Monday 23 October 2017

Cooney vows Croker pitch will be perfect for double-header

A general view as workers relay
the pitch at Croke Park yesterday
after last weekend's Take That
A general view as workers relay the pitch at Croke Park yesterday after last weekend's Take That concert
Liam Kelly

Liam Kelly

GAA president Christy Cooney yesterday promised that the Croke Park pitch will be in "pristine" condition for Sunday's Leinster senior football championship semi-finals after a €200,000 overhaul.

Cooney was speaking at the launch of the association's weekly 'Round the Square' online TV show as ground staff were laying down the new pitch in strips.

Last weekend's 'Take That' concerts appeared to provide the motivation for the overhaul, but Cooney, who revealed that spectators won't see the joins in this most expensive 'carpet' refit, said it would have taken place anyway.

"We're only doing the top surface and we have to do it about every two years," he said. "It suited us to take it up before the concert and get it redone rather than leaving it until the end of the year, so it's fine. It's not an issue.

"It's important that we have the pitch in tip-top condition and that's why we relay it fairly often.

"We won't do it again for another two seasons or so. It depends on what concerts we have next year -- if we have concerts."

Cooney claimed that the money made from concerts is vital to the GAA, which is exploring other ways of utilising the facilities at Croke Park to generate income. He hopes to make an announcement in August, but said it won't relate to sports events, such as American Football, or concerts.

The president defended the rise in All-Ireland final ticket prices and suggested that the recent €5 decrease in championship admission prices would benefit GAA supporters.

"It's a question of balancing the books. While we could have a shortfall of anything from £1m to €1.6m, we still believe we needed to give something back. It's not just about a single game," he said.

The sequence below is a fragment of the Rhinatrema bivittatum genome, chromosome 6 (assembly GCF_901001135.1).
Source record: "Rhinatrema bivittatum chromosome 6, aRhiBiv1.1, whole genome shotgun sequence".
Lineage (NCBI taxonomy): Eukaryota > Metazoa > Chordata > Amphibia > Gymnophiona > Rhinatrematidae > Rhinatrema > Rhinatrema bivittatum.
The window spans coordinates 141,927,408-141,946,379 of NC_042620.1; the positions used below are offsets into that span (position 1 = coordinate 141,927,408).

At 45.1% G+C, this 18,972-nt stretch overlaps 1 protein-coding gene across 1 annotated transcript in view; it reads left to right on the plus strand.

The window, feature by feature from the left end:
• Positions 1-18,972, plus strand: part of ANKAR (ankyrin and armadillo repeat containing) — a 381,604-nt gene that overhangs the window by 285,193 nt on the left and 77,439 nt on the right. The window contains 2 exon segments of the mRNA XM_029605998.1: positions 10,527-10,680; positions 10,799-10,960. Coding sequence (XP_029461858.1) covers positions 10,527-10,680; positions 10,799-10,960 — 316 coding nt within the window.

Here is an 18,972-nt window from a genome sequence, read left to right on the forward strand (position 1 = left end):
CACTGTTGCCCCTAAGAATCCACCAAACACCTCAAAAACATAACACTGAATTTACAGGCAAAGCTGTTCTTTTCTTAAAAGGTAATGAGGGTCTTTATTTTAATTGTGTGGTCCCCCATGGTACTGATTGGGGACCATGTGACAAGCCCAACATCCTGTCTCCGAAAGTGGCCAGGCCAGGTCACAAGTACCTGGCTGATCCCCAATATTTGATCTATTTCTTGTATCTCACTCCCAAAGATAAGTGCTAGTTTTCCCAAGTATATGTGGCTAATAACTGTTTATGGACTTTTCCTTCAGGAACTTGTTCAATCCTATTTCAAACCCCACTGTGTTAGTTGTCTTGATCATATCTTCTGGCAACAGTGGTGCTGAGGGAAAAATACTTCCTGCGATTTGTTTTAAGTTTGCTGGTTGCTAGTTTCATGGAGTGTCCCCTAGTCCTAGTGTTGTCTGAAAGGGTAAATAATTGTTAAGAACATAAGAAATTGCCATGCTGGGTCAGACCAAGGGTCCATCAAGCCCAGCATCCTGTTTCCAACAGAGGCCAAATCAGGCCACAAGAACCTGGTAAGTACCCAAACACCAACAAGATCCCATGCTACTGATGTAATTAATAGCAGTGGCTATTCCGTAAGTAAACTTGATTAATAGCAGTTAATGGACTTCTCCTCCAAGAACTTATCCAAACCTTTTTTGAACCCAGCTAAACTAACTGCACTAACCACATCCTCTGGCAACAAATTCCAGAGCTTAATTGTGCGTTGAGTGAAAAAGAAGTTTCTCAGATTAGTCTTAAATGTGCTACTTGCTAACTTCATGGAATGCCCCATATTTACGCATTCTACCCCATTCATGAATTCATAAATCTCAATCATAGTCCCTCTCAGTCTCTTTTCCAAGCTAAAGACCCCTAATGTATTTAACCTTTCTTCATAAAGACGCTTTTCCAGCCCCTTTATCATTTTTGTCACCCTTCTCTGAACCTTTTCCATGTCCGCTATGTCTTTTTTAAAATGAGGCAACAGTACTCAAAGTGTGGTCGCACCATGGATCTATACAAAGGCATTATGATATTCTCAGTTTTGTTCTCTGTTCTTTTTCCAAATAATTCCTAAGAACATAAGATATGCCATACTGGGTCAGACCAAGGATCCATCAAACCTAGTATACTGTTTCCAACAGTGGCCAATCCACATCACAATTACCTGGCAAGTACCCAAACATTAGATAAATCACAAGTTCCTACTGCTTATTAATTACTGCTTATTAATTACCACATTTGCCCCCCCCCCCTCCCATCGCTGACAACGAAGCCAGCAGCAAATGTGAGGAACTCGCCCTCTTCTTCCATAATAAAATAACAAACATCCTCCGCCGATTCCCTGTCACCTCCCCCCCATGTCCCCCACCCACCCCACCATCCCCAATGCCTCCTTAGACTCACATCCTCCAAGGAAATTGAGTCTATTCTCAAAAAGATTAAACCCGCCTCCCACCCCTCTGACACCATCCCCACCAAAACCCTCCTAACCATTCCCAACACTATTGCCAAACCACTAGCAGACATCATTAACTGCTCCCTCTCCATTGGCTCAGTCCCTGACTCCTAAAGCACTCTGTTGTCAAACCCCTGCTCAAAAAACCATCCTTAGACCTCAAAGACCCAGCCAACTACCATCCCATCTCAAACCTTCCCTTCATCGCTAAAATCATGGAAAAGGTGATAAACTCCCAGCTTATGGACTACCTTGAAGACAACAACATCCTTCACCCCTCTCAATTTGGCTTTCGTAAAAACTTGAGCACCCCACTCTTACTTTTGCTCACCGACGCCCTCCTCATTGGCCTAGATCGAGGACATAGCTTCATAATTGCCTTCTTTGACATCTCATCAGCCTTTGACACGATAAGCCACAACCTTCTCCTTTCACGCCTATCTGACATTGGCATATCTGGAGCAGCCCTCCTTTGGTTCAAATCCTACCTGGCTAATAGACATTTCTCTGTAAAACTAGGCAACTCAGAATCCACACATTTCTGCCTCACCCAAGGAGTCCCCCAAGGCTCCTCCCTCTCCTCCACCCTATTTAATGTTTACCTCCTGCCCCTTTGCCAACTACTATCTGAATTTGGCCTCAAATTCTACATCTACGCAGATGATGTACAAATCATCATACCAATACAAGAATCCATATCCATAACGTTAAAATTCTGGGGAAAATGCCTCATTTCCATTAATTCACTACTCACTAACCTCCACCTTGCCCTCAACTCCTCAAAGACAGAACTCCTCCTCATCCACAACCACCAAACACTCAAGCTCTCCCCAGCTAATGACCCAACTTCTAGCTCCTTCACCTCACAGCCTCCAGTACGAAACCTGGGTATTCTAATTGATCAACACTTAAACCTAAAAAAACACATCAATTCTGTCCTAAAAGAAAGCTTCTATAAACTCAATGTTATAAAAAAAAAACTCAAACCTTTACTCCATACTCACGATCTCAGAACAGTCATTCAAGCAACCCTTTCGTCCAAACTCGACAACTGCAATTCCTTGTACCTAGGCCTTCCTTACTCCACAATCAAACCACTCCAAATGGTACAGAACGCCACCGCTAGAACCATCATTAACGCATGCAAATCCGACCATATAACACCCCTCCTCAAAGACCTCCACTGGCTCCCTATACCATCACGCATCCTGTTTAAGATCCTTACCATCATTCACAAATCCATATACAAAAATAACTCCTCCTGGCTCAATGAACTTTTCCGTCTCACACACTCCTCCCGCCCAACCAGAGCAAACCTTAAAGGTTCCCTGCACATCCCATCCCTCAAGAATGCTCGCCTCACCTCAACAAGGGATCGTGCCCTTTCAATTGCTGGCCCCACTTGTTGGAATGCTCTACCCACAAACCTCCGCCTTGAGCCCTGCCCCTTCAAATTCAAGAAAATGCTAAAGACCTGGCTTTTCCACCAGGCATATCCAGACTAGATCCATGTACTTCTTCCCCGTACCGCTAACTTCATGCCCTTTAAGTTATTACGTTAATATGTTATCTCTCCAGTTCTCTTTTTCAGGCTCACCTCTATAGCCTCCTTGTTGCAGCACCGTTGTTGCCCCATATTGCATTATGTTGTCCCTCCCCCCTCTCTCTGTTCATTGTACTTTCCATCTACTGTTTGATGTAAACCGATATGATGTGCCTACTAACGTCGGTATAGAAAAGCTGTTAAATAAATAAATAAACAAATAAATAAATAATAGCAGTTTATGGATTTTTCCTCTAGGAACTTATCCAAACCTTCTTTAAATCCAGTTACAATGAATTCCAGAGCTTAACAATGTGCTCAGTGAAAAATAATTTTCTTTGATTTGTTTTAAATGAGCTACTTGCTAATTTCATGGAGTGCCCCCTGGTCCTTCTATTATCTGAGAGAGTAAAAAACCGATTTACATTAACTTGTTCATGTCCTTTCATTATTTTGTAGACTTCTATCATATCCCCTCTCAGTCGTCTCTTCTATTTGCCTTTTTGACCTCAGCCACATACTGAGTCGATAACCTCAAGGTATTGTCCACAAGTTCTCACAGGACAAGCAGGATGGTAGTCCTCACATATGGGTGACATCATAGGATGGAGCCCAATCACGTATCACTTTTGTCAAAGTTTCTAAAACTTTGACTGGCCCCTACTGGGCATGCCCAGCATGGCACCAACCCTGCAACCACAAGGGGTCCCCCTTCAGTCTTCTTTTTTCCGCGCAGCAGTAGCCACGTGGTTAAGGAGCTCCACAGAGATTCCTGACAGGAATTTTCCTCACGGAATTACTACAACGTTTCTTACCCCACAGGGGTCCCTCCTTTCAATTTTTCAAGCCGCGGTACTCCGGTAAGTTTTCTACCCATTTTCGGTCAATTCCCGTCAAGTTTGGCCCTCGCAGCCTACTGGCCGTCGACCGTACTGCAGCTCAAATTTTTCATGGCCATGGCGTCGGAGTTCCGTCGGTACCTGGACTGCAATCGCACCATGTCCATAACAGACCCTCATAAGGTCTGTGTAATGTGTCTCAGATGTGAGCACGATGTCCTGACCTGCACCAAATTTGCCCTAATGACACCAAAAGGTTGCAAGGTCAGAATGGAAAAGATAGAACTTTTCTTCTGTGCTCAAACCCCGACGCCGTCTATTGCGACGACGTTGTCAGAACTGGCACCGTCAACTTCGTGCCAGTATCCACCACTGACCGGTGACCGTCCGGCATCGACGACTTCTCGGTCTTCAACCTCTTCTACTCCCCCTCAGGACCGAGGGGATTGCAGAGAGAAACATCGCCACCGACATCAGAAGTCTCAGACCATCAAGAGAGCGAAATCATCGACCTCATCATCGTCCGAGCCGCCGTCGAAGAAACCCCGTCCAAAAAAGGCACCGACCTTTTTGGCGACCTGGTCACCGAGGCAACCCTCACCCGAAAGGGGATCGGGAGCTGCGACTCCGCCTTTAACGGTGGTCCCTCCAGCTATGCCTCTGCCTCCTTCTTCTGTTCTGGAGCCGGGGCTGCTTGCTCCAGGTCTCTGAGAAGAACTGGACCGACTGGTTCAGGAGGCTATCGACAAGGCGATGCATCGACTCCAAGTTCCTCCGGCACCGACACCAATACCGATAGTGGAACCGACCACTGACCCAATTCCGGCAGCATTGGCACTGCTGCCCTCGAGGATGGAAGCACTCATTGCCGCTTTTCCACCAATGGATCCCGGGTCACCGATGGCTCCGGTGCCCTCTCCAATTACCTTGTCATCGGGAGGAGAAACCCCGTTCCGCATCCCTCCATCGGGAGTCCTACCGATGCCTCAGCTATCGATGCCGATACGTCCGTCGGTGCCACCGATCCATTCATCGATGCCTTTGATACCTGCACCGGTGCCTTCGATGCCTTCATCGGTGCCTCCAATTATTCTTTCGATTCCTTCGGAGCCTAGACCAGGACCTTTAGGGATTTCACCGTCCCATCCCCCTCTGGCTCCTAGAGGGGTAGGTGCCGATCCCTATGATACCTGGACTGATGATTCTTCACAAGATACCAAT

The Central Council will assess the National Leagues structure in the autumn, and it's possible suggestions may be put forward to alter the league/championship structure.

However the president said there are no easy answers to the national fixture scheduling problems or to the uneven spread of matches on varying weekends.

Asked about recent comments by Kerry star Colm Cooper, who said he would prefer shorter gaps between games and more playing time, Cooney replied: "It's easy to say that but we have a contract situation with televisions, we have to spread our matches over a period of time.

"We'd be conscious of the demands of clubs as well in counties. It's a question of finding a happy medium.

"We're continually looking at how we can tighten the championship and the league programmes, but at all stages we have to be conscious of our club scene as well.

"We just can't leave our clubs doing nothing until September or October. It's just not practical. We have thousands and thousands of players that we have to cater for on an ongoing basis.

"Some people just look at the inter-county scene in isolation and we can't do that. We're very conscious that we have to serve all our players, not just inter-county players."

Irish Independent

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